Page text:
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Ke-awa-iki Beach

big island/kailua kona

Highway 19, between mile marker 79 & 78,
Kailua-Kona, 96740

Tide Pools, Lava Rock


Hours of Operation:

Tide Pools, Lava Rock

Ke-awa-iki Beach

The Big Island's Black Sand Beach

Ke-awa-iki Beach, a hidden gem on the western coast of the island, remains a well-kept secret due to its challenging access, ensuring it is never crowded. This unique black sand and gravel-fringed bay is a true treasure, known to only a few on the island. To reach this secluded paradise, you embark on a 15-minute walk along a lava road for half the journey and a rugged 'a‘a trail to the right of the fence for the other half.

The bay's southern area offers clear waters, providing excellent snorkeling opportunities when the sea is calm. However, be cautious of underwater currents. A little shade and the occasional swing hanging from a tree make it a pleasant spot to relax. The best snorkeling experience can often be found at the bay's center.

If you continue walking past the southern edge of the bay, you'll discover numerous tide pools on an older, smoother pahoehoe lava shelf during low tide. Be sure to wear water shoes when exploring this area. Beyond these tide pools, you'll come across salt deposits formed from evaporated seawater, attracting goats from the inland dry scrub who visit to lick the salt from the rocks.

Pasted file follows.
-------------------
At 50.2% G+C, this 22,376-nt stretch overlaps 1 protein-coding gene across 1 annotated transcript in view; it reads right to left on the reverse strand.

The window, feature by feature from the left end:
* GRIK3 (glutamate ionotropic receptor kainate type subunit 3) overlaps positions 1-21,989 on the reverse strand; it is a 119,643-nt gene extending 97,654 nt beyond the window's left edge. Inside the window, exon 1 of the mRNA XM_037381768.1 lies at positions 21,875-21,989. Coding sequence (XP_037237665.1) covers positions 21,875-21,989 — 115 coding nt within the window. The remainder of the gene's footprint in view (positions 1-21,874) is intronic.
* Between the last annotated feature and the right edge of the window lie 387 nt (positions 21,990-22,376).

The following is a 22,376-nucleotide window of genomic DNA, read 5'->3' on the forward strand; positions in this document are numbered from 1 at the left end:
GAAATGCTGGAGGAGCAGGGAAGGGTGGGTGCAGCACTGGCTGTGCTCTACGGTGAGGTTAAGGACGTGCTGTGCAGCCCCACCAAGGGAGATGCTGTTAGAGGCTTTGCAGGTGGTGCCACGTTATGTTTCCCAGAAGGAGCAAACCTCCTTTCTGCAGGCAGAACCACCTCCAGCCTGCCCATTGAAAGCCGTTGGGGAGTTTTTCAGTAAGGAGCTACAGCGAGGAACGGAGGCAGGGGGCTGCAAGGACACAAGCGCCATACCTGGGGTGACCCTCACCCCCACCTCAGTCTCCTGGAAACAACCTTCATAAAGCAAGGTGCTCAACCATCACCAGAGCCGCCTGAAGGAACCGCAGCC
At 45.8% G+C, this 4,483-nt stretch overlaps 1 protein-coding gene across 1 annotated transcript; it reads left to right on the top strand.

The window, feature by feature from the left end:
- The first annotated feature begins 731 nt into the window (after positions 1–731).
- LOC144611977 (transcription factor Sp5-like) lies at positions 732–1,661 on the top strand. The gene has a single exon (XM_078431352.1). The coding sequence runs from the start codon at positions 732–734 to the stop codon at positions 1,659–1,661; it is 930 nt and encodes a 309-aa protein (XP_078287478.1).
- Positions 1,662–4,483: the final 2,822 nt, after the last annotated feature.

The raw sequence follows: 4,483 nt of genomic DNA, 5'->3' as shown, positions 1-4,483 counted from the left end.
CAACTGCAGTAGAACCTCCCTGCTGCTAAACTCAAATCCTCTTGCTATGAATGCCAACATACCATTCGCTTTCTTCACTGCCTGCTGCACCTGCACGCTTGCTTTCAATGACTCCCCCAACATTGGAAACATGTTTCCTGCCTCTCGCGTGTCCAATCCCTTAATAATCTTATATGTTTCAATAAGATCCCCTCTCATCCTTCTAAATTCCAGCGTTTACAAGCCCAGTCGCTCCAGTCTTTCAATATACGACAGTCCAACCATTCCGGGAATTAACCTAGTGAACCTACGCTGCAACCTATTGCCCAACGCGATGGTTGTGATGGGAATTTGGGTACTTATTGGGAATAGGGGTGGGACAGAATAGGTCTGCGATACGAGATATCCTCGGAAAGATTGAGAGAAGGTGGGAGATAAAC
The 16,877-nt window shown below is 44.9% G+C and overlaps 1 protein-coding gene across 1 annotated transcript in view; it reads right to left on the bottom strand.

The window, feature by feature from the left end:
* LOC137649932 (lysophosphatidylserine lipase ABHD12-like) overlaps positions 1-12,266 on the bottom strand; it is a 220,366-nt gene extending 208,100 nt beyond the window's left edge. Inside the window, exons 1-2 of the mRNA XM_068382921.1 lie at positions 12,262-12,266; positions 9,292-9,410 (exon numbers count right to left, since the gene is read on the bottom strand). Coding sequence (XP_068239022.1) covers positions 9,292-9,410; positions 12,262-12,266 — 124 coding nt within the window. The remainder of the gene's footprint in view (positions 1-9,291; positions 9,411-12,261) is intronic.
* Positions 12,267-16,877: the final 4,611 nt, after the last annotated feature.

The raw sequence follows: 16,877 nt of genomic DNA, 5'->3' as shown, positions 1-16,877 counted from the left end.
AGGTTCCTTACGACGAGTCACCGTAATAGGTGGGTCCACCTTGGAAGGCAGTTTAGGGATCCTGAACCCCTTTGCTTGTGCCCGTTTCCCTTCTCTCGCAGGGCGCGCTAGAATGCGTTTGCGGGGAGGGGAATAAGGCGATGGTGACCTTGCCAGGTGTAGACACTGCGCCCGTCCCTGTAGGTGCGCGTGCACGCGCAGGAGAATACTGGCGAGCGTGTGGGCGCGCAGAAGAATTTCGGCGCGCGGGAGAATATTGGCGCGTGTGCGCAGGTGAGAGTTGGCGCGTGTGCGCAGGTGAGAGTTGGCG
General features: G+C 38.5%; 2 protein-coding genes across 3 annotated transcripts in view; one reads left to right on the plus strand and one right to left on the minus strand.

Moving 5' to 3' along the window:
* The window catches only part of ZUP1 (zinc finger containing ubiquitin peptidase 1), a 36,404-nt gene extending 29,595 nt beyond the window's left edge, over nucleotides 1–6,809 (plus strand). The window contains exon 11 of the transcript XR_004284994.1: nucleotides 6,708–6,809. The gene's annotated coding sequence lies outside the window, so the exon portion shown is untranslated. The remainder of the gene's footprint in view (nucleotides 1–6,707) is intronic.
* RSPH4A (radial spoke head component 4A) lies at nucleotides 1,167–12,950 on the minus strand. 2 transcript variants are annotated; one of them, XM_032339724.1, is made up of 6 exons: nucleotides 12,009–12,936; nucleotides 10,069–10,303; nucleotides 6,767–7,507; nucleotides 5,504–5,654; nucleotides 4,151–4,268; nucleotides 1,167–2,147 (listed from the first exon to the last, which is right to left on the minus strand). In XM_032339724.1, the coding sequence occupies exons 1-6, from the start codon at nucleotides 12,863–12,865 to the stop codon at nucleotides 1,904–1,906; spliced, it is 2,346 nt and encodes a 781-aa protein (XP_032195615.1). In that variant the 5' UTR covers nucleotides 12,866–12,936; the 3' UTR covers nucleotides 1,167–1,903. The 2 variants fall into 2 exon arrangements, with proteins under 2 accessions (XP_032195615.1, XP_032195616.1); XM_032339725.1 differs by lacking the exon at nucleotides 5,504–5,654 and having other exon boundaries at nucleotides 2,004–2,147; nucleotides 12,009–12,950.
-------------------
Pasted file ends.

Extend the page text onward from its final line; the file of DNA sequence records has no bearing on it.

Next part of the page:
On the right (northern) side of Ke-awa-iki Bay, you'll find Pueo Bay, characterized by black pebbles and suitable for calm-day swimming. Freshwater springs offshore create subtle disturbances in the water, noticeable as underwater distortions. This bay is typically deserted, offering a serene escape. Note that there's no shade here, as it's backed by an 'a‘a field.

For those with a penchant for extended strolls, you can walk past Weliweli Point and follow an inland lava road that eventually loops back to the highway. Mauka of Pueo Bay, you'll encounter some exquisite golden pools.

Both of these charming beaches were formed in 1859 when 'a‘a lava from Mauna Loa flowed down and met the ocean, resulting in black sand. While the eruption covered only half of the bay, there are traces of white sand remaining at the southern end, illustrating the slow, natural redistribution of newer black sand. The entire area has a desolate yet enchanting ambiance, making it one of the lesser-known beaches on the west side of the island.

One aspect that slightly mars this pristine environment is the Brown Estate, located in the central part of the beach, with its intimidating barbed wire fence, giving the area an unwelcoming atmosphere. The estate once belonged to Francis I‘i Brown, a highly influential and beloved Hawaiian businessman in the early 1900s. Unfortunately, the transformation of his estate into a historical landmark has somewhat diminished its charm. The estate offers limited tours lasting a few hours, but only on the third Tuesday of every month, creating some inconvenience. Ke-awa-iki Beach is located 20 miles north of Kailua-Kona, shortly after mile marker 79, providing a serene escape from the crowds.

Ke-awa-iki BeachThe Big Island's Black Sand BeachKe-awa-iki Beach, a hidden gem on the western coast ....

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